The cool air on Westminster's Belle Grove Square was alive with the drone of bagpipes and pre-race chatter as runners keyed up to the starting line of the sixth annual Celtic Canter 5K on Saturday morning. (Jon Kelvey and Ulysses Munoz / BSMG)

The cool air on Westminster's Belle Grove Square was alive with the drone of bagpipes and prerace chatter as runners keyed up to the starting line of the sixth annual Celtic Canter 5K on Saturday morning.

The 9 a.m. start was the kickoff to a day of Irish and Scottish celebration, with a shorter Leprechaun Chase foot race for younger children, a beer garden and Irish festival, vendors, strollers, and a Celtic cultural fair of all types.


There were those runners who took a minimalist approach to the canter, donning singlets and short-shorts alone and perhaps seeking a personal record, but a plurality of the field sported celebratory green attire, from outsized glasses and hats to the emerald tuxedo jacket of Eldersburg's Bob Wiseman.

"I am a leprechaun," he said with a laugh. "The big thing about these races is it's fun to come out and dress up and enjoy yourself and be a little festive with the occasion. I saw this yesterday, actually, so I picked it up and put it on and here I am."

It was Wiseman's second time racing in the canter, and he absolutely plans on coming back again.

"They have some festivities going on Main Street and everybody has a good time," he said. "I have to stop back there and get my free beer."

Free beer for runners, along with bananas, hot dogs, live music and raffles, awaited in the parking lot adjacent to O'Lordan's Irish Pub, which is where first-time canter runners Laura Hook, of Westminster, and her friend Kara Rice, of Columbia, recuperated.

"It was great running through downtown; it was my first time ever running through Westminster," Rice said. "The support was great. Lot's of little kids on the course, it was amazing."

The festivities extended along downtown Westminster, with vendors and clubs set up along Main Street and a chain saw artist sculpting away in a vigorous way on Locust Lane.

On Main Street, Sara Gardener, of the Potomac Valley Irish Wolfhound Club, stood with Motley, a 3-year-old, 180-pound exemplar of the breed, introducing passerby to the sweet demeanor of the dogs despite their history as fighters.

"They've been around for over 2,000 years. Initially they were used as guard dogs and war dogs," Gardener said. "They were also bred to be large enough to hunt a wolf on their own, and their job was to take down and kill the wolf. In a pack of two or three of them they could hunt any large game like deer, elk or bear."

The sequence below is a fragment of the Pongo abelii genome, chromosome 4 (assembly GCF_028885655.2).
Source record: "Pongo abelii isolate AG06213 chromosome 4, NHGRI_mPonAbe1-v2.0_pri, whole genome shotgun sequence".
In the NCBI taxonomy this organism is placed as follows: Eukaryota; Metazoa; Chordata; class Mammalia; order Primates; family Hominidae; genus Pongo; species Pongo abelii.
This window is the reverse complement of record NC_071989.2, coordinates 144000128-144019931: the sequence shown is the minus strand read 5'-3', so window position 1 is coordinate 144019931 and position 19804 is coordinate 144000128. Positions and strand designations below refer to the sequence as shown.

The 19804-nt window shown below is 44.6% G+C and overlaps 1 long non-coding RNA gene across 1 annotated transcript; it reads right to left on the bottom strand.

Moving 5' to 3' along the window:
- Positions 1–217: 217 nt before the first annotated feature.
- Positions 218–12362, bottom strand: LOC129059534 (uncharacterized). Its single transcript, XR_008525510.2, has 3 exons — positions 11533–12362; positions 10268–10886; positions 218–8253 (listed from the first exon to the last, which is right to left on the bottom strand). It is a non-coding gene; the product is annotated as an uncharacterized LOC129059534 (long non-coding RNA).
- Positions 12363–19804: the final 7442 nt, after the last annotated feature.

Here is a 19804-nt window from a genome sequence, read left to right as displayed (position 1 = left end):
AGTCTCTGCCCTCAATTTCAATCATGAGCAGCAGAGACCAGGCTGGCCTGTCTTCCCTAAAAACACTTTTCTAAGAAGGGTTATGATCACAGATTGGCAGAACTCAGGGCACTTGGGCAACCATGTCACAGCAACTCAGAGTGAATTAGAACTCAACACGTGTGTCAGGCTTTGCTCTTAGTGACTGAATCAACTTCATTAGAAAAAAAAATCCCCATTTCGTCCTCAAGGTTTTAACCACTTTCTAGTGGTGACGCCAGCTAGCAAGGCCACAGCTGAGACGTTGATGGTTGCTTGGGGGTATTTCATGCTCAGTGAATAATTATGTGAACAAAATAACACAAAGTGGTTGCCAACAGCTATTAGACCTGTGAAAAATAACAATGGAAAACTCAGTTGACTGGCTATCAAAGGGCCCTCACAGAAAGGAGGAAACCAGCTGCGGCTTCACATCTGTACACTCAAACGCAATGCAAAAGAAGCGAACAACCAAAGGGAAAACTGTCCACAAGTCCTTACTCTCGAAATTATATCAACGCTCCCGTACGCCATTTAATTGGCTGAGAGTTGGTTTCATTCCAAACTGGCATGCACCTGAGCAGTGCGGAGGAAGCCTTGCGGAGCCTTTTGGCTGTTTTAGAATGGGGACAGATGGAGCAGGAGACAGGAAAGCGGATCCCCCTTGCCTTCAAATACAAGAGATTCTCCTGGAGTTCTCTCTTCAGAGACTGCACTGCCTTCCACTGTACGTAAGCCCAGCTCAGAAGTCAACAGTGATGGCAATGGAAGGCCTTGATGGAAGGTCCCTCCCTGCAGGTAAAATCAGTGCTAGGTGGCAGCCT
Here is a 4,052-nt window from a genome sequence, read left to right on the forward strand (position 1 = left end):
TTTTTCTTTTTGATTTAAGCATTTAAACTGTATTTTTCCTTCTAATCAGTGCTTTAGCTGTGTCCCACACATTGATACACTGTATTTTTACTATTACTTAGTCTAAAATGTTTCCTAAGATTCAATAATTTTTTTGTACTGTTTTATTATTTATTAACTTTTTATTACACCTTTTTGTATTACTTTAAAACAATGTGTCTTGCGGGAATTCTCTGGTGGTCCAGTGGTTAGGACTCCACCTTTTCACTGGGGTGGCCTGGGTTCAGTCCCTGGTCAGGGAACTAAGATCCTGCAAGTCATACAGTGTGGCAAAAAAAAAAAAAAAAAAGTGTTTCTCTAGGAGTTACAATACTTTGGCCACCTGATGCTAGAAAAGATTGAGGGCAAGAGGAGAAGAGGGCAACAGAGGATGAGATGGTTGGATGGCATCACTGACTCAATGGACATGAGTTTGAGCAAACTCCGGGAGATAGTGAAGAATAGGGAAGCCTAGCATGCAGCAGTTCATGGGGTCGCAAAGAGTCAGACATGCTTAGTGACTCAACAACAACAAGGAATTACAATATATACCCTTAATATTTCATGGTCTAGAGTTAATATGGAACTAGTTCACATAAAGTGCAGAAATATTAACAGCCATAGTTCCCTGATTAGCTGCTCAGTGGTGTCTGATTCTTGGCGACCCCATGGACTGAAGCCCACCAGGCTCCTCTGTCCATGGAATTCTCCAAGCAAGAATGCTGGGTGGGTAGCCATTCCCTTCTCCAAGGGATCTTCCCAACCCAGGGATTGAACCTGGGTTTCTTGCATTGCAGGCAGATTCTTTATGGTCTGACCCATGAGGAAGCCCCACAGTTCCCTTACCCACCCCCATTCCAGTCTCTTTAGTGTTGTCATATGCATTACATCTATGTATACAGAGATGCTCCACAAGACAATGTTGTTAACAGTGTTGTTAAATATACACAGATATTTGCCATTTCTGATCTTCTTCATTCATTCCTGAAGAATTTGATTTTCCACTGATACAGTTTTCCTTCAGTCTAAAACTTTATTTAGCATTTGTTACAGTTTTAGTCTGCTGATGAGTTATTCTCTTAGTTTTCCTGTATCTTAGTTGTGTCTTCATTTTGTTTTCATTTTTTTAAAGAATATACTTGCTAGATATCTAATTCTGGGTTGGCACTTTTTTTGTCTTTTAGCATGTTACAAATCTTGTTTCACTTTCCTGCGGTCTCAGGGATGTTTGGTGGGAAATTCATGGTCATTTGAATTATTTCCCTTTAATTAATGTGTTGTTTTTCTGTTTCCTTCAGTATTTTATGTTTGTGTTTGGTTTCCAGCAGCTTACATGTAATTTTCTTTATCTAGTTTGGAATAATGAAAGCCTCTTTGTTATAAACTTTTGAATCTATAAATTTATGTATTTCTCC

Motley looked something like a gray, wiry-furred bear himself, towering over Gardener when he stood with his paws on her shoulders to kiss her face.

In Westminster City Park, festivalgoers checked out Gaelic football, an archery contest and demonstrations of highland game events, in which sturdy men in kilts tossed a heavy, tapered pole through the air with a surprising degree of finesse.

Dale Green, of Baltimore, was one of those demonstrators and a member of Clan Leatherneck, an international charity devoted to assisting military veterans and active-duty soldiers that got its start with a group of U.S. Marines who were stationed in Scotland during the 1960s. Those Marines had a reunion in the '90s at a Celtic festival with a highland games competition, and Clan Leatherneck was born with a tradition of competition in the games.

"The Scottish highland games go back centuries," Green said. "It's the original extreme sport."

Ancient Scots would compete in events as diverse as bagpiping, sheep herding, stone throwing, and boulder lifting in order to earn a position as a king's favored messenger or soldier, according to Green. Today, there are nine official events, including the throwing of hammers, cast-iron weights, for height; and several types of stone.


"The big famous event that everyone associated with the highland games of course is the caber," Green said, referring to the long, tapered pole that is held and thrown from its base. " 'Caber' is Scottish Gaelic for 'tree.' They range generally 18 to 20 feet in length … and they generally weigh between 150 to 200 pounds."

How do Scottish traditions fit in to an Irish-themed event? Green said Ireland and Scotland are the two primary Celtic nations, sharing genealogy, similar language and traditions. It was a "Celtic" canter, after all.

"Ireland and Scotland have always had extremely close ties. … The bagpipes and the kilt, those are Scottish, but you also see them a lot with the Irish," he said, and then with a laugh, "Also, historically, they have shared a common dispute with the English."

Editor's note: A previous version of this story listed the incorrect occurrence of the event.